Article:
Electrochemical nucleic acid hybridization biosensor based on poly(L-Aspartic acid)-modified electrode for the detection of short oligonucleotide sequences related to hepatitis C virus 1a


PREPARATIVE BIOCHEMISTRY & BIOTECHNOLOGY, vol.49, no.9, pp.900-907, 2019 (SCI-Expanded) identifier identifier identifier

  • Publication Type: Article / Article
  • Volume: 49 Issue: 9
  • Publication Date: 2019
  • Doi Number: 10.1080/10826068.2019.1636279
  • Journal Indexes: Science Citation Index Expanded (SCI-EXPANDED), Scopus
  • Page Numbers: pp.900-907
  • Keywords: Nucleic acid biosensor, Poly (L-aspartic acid), HCV 1a, ATOMIC-FORCE MICROSCOPY, GLASSY-CARBON ELECTRODE, DNA BIOSENSOR, SENSOR, DOPAMINE
  • Gazi University Affiliated: Yes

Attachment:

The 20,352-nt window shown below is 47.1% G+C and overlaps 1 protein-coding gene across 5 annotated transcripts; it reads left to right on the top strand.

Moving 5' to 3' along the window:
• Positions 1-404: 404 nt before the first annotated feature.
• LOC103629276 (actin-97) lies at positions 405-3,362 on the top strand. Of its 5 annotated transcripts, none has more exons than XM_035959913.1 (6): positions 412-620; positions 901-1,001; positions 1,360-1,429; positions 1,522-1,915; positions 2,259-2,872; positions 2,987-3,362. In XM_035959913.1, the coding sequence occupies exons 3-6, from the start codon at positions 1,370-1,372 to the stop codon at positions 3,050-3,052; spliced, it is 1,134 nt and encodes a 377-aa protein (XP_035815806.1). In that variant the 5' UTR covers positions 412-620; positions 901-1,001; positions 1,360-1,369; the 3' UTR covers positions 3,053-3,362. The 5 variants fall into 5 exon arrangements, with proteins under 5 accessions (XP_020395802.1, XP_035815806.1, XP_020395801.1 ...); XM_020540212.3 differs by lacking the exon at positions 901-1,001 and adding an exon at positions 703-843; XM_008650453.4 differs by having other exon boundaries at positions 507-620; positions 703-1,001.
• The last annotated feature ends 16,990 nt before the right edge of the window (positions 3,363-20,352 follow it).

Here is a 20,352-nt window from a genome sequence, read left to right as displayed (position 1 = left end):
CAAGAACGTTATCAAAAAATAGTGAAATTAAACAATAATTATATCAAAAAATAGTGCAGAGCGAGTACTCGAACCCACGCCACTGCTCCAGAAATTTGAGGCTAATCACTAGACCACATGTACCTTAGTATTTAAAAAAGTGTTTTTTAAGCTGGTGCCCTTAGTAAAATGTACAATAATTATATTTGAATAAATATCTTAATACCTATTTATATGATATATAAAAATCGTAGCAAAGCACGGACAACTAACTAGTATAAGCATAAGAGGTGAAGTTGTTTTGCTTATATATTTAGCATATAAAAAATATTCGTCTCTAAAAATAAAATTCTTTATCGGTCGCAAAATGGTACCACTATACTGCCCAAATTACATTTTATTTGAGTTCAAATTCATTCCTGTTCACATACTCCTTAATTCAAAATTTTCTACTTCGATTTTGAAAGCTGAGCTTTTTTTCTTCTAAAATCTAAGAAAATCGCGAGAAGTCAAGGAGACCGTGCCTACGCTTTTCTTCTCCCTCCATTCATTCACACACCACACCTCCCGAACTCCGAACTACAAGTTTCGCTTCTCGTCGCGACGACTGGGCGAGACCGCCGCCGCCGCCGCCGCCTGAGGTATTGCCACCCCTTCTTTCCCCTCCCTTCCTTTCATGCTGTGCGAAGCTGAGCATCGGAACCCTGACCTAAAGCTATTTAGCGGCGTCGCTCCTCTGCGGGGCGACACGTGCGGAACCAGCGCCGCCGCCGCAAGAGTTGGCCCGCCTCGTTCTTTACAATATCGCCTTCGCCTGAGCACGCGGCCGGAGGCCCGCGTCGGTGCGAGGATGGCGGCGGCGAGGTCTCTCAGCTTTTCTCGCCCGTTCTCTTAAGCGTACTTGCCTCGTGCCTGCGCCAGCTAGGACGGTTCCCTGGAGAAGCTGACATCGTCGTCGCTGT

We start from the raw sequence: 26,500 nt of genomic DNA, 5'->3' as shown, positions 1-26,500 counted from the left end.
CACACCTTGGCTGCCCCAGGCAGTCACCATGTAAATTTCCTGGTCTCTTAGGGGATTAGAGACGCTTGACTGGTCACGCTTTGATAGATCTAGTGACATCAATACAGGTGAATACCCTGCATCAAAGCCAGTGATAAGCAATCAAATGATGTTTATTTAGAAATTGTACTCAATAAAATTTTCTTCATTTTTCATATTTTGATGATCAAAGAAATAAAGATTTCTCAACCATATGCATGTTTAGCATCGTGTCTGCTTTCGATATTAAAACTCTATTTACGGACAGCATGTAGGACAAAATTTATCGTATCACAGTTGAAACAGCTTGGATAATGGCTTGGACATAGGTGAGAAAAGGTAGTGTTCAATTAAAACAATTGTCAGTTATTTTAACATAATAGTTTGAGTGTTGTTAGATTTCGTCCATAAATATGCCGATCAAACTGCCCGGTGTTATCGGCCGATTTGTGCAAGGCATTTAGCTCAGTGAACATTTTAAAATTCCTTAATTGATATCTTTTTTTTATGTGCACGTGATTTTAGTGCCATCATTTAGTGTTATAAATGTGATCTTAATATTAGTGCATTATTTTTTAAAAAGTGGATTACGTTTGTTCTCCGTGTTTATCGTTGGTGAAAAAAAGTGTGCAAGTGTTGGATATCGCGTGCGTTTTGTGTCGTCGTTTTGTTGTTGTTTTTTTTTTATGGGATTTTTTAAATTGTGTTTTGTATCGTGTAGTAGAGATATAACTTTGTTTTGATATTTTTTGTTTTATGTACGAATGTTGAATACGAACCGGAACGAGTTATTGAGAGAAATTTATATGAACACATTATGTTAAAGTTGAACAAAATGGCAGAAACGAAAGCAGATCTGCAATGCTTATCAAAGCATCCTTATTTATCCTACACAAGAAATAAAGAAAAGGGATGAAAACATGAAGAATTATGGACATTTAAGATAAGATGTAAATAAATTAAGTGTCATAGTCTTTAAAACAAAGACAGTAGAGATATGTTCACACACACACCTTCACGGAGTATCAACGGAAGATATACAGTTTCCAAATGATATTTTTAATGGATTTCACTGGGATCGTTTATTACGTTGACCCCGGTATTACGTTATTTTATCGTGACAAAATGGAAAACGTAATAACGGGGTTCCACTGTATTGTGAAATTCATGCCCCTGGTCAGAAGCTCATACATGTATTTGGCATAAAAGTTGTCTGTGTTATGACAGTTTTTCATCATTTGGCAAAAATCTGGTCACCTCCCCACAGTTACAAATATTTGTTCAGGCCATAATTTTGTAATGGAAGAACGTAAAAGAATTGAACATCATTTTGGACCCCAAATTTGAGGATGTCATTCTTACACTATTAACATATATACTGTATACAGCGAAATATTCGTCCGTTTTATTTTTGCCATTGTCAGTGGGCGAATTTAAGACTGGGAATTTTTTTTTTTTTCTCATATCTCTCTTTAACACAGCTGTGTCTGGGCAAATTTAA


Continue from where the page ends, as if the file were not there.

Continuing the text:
This work describes, for the first time, the fabrication of poly(L-aspartic acid) (PAA) film modified pencil graphite electrode (PGE) for the detection of hepatitis C Virus 1a (HCV1a). The presence of PAA on the electrode surface can provide free carboxyl groups for covalent binding of biomolecules. The PGE surface was first coated with PAA via electropolymerization of the L-aspartic acid, and avidin was subsequently attached to the PAA modified electrode by covalent attachment. Biotinylated HCV1a probes were immobilized on avidin/PAA/PGE via avidin-biotin interaction. The morphology of PAA/PGE was examined using a scanning electron microscope. The hybridization events were monitored with square wave voltammetry using Meldola's blue (MDB). Compared to non-complementary oligonucleotide sequences, when hybridization was carried out between the probe and its synthetic targets or the synthetic polymerase chain reaction analog of HCV1a, the highest MDB signal was observed. The linear range of the biosensor was 12.5 to 100 nM and limit of detection was calculated as 8.7 nM. The biosensor exhibited favorable stability over relatively long-term storage. All these results suggest that PAA-modified electrode can be used to nucleic acid biosensor application and electropolymerization of L-aspartic acid can be considered as a good candidate for the immobilization of biomolecules.